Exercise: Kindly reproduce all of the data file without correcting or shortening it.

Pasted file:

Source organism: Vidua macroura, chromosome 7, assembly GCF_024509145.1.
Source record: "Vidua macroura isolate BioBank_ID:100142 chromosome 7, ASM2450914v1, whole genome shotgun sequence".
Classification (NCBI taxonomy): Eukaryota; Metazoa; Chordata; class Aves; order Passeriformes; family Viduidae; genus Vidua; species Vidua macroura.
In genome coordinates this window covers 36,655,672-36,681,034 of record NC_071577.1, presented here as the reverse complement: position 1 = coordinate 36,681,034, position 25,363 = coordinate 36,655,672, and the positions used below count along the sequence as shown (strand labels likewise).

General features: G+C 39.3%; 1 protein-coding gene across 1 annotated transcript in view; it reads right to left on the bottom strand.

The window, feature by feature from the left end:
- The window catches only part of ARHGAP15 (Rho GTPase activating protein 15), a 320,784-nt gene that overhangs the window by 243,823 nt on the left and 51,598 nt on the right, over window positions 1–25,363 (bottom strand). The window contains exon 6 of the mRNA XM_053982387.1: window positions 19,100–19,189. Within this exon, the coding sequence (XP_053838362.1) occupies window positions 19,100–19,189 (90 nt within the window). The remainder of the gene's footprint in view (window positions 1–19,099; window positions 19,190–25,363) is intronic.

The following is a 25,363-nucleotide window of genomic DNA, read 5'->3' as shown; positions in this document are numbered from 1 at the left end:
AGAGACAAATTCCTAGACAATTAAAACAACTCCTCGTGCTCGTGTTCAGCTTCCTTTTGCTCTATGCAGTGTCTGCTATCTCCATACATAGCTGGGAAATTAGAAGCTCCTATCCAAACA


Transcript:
Source organism: Vidua macroura, chromosome 7, assembly GCF_024509145.1.
Source record: "Vidua macroura isolate BioBank_ID:100142 chromosome 7, ASM2450914v1, whole genome shotgun sequence".
Classification (NCBI taxonomy): Eukaryota; Metazoa; Chordata; class Aves; order Passeriformes; family Viduidae; genus Vidua; species Vidua macroura.
In genome coordinates this window covers 36,655,672-36,681,034 of record NC_071577.1, presented here as the reverse complement: position 1 = coordinate 36,681,034, position 25,363 = coordinate 36,655,672, and the positions used below count along the sequence as shown (strand labels likewise).

General features: G+C 39.3%; 1 protein-coding gene across 1 annotated transcript in view; it reads right to left on the bottom strand.

The window, feature by feature from the left end:
- The window catches only part of ARHGAP15 (Rho GTPase activating protein 15), a 320,784-nt gene that overhangs the window by 243,823 nt on the left and 51,598 nt on the right, over window positions 1–25,363 (bottom strand). The window contains exon 6 of the mRNA XM_053982387.1: window positions 19,100–19,189. Within this exon, the coding sequence (XP_053838362.1) occupies window positions 19,100–19,189 (90 nt within the window). The remainder of the gene's footprint in view (window positions 1–19,099; window positions 19,190–25,363) is intronic.

The following is a 25,363-nucleotide window of genomic DNA, read 5'->3' as shown; positions in this document are numbered from 1 at the left end:
AGAGACAAATTCCTAGACAATTAAAACAACTCCTCGTGCTCGTGTTCAGCTTCCTTTTGCTCTATGCAGTGTCTGCTATCTCCATACATAGCTGGGAAATTAGAAGCTCCTATCCAAACA